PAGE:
Game Preview: Tampa Bay Buccaneers at New York Giants, November 2, 2020
When Big Blue Interactive began back in 1995 (originally lamely called the “Big Blue Home Page”), the New York Giants were embarking on painful 5-11 season. Nine times in that season, the Giants had a chance to tie or take the lead late in the 4th quarter. The team only scored once in those nine chances. Five games ended on the final play of the contest with the Giants winning only one of those. The team’s highlight tape that season was aptly called “So Close, Yet So Far.”
Back in those days, a quarter of a century ago, the small BBI audience was divided into those fans who called themselves “optimists” and those who called themselves “realists” (aka “pessimists). Those optimist versus realist arguments were the lifeblood of the site in its early days.
The defense had some talent (very young players such as Michael Strahan, Jessie Armstead, Jason Sehorn, and Phillippi Sparks) but was saddled with a frustrating, plodding offense led by Dave Brown, Rodney Hampton, Chris Calloway, and Howard Cross.
Coming off a 9-7 season, fans were very optimistic coming into the season until the Giants got blasted in the opening game 35-0 by the Cowboys. The game was even worse than the final score. It was a huge wake-up call. But despite that, Giants fans felt their team had a chance to win each and every week. And as mentioned, they nearly did, being in almost every single game right up to the final gun. The Giants should even have upset the eventual Super Bowl Champion Cowboys in Dallas in Week 16, but lost a last-second heart-breaker there too.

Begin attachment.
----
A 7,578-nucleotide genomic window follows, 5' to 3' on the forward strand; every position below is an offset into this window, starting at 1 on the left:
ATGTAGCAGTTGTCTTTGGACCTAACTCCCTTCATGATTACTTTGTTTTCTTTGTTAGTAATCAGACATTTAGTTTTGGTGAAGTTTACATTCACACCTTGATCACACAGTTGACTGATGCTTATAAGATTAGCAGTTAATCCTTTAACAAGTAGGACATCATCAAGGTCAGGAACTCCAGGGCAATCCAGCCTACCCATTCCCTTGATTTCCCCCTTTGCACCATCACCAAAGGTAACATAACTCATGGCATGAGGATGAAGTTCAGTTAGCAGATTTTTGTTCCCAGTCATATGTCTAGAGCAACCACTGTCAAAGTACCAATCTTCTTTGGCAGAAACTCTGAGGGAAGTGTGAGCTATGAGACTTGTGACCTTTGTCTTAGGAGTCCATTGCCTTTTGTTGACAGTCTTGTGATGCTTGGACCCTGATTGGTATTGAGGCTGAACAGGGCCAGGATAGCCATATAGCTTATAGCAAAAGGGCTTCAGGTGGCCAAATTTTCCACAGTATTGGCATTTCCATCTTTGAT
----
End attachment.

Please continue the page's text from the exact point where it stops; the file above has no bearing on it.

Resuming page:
In many ways, despite the numerous personnel flaws on that team (starting with the quarterback), the 1995 New York Giants were a better team than its 2020 counterpart. The defense had more talent at all three levels. The offensive line (Jumbo Elliott, Brian Williams, Lance Smith, Doug Riesenberg, Greg Bishop) was much stronger. The running backs were Hampton, Tyrone Wheatley, Charles Way, and Herschel Walker. The receivers were not a strong group but still had Mike Sherrard, Calloway, and Arthur Marshall. The tight ends were an unspectacular group but they could block (Cross, Brian Kozlowski, Aaron Pierce).
For the past three seasons, I keep reading the same responses to my game previews: “That was depressing!” It is not my intent to be depressing. Hell, I was one of the original “optimists” who used to lock horns with the “realists” on a day to day basis. It would also not be a good business model for me to intentionally depress my customers. But my credibility would be completely shot if I did not interject some “realism” into the conversation about this team. Some of you may have caught my dramatic change in tone as soon as Saquon Barkley was lost for the season with a potentially career-altering injury. Yes, I feel strongly he was that important to ability of this team to compete and win under the new coaching staff. His loss was catastrophic. With him, the Giants probably had a good chance to win the pathetic NFC East. Without him, they will have trouble staying out of the basement.